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Outspoken Lebanese minister reiterates he will not resign under Saudi pressure

Lebanon’s Minister of Information George Kordahi

Lebanese Information Minister George Kordahi has stressed that he will not step down as a result of the ongoing political row between Beirut and Riyadh, days after Saudi Arabia launched a campaign of pressure on Lebanon in response to his comments critical of the kingdom's devastating war on Yemen.

Beleaguered Kordahi on Thursday told Beirut-based Al Mayadeen TV that he would “not resign” and that his position would not change.

His comments come as pressure continues to mount on the 71-year-old minister, after a video aired last month from an August 5 interview showed him attacking with disparaging remarks the ongoing war on impoverished Yemen.

Kordahi lambasted the war on Yemen as an act of aggression by Saudi Arabia and the United Arab Emirates (UAE), Riyadh’s most significant ally in the coalition. He called the war “absurd,” saying it must stop.

Kordahi also said Yemeni army forces and their allied fighters from the Popular Committees were “defending themselves ... against an external aggression,” and that “homes, villages, funerals and weddings were being bombed” by the Saudi-led coalition. He also said the war was “futile” and it was “time for it to end.”

Kordahi’s remarks at the program infuriated Riyadh and prompted it to order Lebanon’s ambassador to leave the kingdom within 48 hours and ban all imports from the Mediterranean country.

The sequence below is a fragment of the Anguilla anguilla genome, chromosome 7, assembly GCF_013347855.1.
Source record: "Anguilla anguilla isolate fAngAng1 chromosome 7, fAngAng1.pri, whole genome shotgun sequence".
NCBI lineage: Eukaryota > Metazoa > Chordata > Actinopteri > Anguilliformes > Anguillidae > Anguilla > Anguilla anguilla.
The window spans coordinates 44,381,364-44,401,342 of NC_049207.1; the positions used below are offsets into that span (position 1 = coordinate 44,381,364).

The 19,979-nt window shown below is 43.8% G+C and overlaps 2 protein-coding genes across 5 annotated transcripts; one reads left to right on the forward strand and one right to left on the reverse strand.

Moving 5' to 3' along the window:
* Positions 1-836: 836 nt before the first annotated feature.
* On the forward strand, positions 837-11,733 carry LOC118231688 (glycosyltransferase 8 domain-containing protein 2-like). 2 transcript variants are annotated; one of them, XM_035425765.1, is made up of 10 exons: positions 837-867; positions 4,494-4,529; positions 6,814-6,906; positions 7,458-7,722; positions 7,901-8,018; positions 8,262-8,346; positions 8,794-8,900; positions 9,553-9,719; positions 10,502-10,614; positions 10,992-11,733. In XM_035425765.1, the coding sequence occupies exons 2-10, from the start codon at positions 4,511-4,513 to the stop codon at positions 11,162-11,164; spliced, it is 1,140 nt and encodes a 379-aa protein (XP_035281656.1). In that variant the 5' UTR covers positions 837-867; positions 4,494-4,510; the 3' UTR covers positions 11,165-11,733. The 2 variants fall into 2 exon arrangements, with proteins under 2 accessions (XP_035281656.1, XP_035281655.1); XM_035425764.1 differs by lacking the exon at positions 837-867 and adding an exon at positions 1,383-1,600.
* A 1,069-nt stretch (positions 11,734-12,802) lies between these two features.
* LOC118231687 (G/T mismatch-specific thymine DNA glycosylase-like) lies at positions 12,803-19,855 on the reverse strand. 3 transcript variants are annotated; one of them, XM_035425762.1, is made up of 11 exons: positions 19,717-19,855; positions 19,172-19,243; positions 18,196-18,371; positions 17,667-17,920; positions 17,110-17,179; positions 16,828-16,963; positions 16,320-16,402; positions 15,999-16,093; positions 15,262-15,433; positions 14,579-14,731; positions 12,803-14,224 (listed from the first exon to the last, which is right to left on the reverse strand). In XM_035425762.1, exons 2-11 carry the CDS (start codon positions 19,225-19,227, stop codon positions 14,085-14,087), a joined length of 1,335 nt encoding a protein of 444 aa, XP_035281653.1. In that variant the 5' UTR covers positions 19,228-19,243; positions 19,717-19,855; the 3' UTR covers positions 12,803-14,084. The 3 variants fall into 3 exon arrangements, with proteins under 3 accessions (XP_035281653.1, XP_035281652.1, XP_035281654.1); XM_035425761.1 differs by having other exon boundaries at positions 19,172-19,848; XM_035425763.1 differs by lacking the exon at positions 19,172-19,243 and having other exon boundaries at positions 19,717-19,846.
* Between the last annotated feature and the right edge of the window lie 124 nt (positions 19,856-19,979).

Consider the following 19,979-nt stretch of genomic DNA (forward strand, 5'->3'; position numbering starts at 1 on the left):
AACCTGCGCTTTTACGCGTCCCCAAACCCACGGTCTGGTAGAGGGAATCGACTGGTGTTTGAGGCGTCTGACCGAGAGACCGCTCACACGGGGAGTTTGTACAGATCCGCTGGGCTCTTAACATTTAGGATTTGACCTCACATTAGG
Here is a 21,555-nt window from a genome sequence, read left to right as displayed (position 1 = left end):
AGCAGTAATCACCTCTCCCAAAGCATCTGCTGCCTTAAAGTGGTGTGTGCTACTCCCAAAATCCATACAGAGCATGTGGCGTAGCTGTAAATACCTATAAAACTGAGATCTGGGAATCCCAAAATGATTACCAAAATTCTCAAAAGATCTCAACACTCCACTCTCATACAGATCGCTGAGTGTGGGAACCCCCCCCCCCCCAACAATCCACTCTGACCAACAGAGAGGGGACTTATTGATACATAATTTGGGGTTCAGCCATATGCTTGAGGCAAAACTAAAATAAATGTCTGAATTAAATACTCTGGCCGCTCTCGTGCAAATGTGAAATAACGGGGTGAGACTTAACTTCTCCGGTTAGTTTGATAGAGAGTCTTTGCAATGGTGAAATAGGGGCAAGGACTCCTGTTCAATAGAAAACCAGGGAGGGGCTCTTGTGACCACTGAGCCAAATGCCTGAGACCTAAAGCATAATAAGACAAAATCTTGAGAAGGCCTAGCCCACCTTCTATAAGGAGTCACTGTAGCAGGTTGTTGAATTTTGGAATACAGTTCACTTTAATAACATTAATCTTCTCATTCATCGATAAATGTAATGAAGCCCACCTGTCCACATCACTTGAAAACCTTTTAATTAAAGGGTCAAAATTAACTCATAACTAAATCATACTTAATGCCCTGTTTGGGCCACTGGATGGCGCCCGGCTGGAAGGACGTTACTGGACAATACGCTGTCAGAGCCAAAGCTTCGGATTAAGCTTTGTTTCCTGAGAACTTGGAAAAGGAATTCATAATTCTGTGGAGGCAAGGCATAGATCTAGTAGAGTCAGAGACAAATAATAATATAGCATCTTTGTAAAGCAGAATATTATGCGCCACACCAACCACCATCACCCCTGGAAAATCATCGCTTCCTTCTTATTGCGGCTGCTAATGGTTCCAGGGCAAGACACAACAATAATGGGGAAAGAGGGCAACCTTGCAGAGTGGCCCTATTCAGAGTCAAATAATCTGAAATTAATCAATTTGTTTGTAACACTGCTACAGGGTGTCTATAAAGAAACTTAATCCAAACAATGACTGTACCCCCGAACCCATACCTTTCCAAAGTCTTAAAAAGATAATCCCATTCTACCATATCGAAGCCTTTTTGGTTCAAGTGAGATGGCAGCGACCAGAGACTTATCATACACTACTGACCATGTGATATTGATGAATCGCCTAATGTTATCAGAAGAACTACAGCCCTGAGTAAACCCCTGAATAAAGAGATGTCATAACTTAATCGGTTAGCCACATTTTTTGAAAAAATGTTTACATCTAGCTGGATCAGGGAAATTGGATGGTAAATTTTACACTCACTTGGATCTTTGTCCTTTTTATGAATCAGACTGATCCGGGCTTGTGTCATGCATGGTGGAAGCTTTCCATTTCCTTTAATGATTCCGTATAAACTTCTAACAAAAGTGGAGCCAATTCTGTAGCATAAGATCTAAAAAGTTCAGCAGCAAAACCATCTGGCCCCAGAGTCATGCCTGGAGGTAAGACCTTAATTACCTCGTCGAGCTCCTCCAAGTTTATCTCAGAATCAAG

In solidarity with Riyadh, Kuwait and Bahrain followed suit, ordering the Lebanese charge d’affaires to leave within two days and recalling their own envoys from Beirut. The UAE also said Saturday it was withdrawing its diplomats from Lebanon.

PM: Kordahi must prioritize Lebanon’s interest 

Earlier on Thursday, Lebanese Prime Minister Najib Mikati called on Kordahi to “prioritize national interest,” stopping short of calling on him to resign.

“I repeat calls for the information minister to listen to his conscience and put circumstances into consideration and take the stance he should take,” Mikati further said in a public speech, adding that the cabinet would not intervene in judicial matters, indicating a continued rift in government over the issue.

Mikati also said on Thursday that he had agreed with President Michel Aoun on a “road map” to settle the deepening diplomatic row with Saudi Arabia,

“I discussed with His Excellency the President ways to get out of the current crisis and we agreed on a road map,” he said, according to a Lebanese presidency post on Twitter.

Hezbollah reiterates support for Kordahi

Separately on Thursday, Lebanon's resistance movement Hezbollah renewed its support for Kordahi.

What Kordahi said does not justify “the Saudi reaction, that amounts to waging war and does not justify hasty measures against Lebanon and its people”, said Hassan Ezzeddine, a spokesman for Hezbollah.

He was referring to what Riyadh has done in retaliation, including the expulsion of Lebanese envoy from the Arab kingdom and banning of Lebanese imports.

The small Arab country is suffering from a financial and economic meltdown which the World Bank has described as one of the deepest depressions of modern history.

Saudi Arabia launched the war on its southern neighbor in March 2015 in collaboration with a number of its allies, and with arms and logistics support from the United States and several Western countries. The aim was to return to power a former Riyadh-backed regime and crush the popular Ansarullah movement, which has been running state affairs in the absence of an effective government in Yemen.

The war has killed tens of thousands of Yemenis and turned the entire country into the scene of the world’s worst humanitarian crisis, but has not achieved any of Saudi Arabia's goals. Meanwhile, Yemeni forces have gone from strength to strength against the Saudi-led invaders, and left Riyadh and its allies bogged down in the impoverished country.

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